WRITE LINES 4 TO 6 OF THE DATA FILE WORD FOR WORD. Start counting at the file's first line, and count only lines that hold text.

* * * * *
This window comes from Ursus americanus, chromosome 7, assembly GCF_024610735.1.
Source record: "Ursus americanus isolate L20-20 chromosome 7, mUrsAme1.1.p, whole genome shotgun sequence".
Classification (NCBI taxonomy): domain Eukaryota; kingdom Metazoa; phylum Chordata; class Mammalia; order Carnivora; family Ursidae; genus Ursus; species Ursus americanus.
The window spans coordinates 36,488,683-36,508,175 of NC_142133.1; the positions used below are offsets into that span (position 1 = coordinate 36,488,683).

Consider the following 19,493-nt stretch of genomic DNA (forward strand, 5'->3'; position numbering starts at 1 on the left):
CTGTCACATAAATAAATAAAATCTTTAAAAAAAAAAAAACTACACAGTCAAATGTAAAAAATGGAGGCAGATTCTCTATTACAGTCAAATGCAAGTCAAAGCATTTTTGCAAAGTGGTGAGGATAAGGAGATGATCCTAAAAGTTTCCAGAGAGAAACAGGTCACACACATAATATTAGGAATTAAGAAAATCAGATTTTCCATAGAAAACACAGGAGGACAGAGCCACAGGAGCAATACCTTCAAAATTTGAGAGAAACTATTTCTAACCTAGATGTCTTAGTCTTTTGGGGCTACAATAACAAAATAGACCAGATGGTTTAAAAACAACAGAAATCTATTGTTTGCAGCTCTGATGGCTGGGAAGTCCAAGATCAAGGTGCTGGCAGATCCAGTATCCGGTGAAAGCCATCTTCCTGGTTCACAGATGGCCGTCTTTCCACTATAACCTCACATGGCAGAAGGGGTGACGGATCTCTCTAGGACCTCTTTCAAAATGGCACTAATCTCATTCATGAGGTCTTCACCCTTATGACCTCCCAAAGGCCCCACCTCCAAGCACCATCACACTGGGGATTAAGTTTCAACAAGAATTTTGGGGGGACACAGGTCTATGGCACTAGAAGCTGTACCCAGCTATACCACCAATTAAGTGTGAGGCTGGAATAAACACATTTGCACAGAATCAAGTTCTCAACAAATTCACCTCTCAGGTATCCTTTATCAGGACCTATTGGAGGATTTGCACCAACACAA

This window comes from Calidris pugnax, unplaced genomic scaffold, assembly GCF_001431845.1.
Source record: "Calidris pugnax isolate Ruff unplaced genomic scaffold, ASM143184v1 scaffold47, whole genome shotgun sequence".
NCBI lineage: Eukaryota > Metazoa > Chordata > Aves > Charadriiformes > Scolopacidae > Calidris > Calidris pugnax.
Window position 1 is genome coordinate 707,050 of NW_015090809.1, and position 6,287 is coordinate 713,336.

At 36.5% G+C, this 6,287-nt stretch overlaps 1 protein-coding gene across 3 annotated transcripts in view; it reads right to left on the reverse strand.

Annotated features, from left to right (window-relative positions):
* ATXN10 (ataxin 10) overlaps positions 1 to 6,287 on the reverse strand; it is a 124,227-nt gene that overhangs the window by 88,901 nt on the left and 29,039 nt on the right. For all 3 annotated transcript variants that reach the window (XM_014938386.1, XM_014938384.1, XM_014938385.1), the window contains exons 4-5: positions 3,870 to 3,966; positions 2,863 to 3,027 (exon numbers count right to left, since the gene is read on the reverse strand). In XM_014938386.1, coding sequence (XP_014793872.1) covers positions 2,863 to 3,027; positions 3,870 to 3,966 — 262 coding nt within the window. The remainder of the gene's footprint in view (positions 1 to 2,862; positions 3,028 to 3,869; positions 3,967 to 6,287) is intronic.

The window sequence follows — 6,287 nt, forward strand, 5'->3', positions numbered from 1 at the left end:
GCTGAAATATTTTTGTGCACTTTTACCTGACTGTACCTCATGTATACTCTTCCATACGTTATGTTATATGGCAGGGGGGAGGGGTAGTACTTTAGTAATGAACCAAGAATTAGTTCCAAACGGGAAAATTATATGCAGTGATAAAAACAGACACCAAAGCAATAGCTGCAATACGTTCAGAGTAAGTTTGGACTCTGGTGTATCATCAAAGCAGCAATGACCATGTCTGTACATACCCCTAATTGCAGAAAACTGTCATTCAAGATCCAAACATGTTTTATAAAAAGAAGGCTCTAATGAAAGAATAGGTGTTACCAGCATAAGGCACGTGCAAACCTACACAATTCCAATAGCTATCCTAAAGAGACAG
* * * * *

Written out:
The window spans coordinates 36,488,683-36,508,175 of NC_142133.1; the positions used below are offsets into that span (position 1 = coordinate 36,488,683).

Consider the following 19,493-nt stretch of genomic DNA (forward strand, 5'->3'; position numbering starts at 1 on the left):
CTGTCACATAAATAAATAAAATCTTTAAAAAAAAAAAAACTACACAGTCAAATGTAAAAAATGGAGGCAGATTCTCTATTACAGTCAAATGCAAGTCAAAGCATTTTTGCAAAGTGGTGAGGATAAGGAGATGATCCTAAAAGTTTCCAGAGAGAAACAGGTCACACACATAATATTAGGAATTAAGAAAATCAGATTTTCCATAGAAAACACAGGAGGACAGAGCCACAGGAGCAATACCTTCAAAATTTGAGAGAAACTATTTCTAACCTAGATGTCTTAGTCTTTTGGGGCTACAATAACAAAATAGACCAGATGGTTTAAAAACAACAGAAATCTATTGTTTGCAGCTCTGATGGCTGGGAAGTCCAAGATCAAGGTGCTGGCAGATCCAGTATCCGGTGAAAGCCATCTTCCTGGTTCACAGATGGCCGTCTTTCCACTATAACCTCACATGGCAGAAGGGGTGACGGATCTCTCTAGGACCTCTTTCAAAATGGCACTAATCTCATTCATGAGGTCTTCACCCTTATGACCTCCCAAAGGCCCCACCTCCAAGCACCATCACACTGGGGATTAAGTTTCAACAAGAATTTTGGGGGGACACAGGTCTATGGCACTAGAAGCTGTACCCAGCTATACCACCAATTAAGTGTGAGGCTGGAATAAACACATTTGCACAGAATCAAGTTCTCAACAAATTCACCTCTCAGGTATCCTTTATCAGGACCTATTGGAGGATTTGCACCAACACAA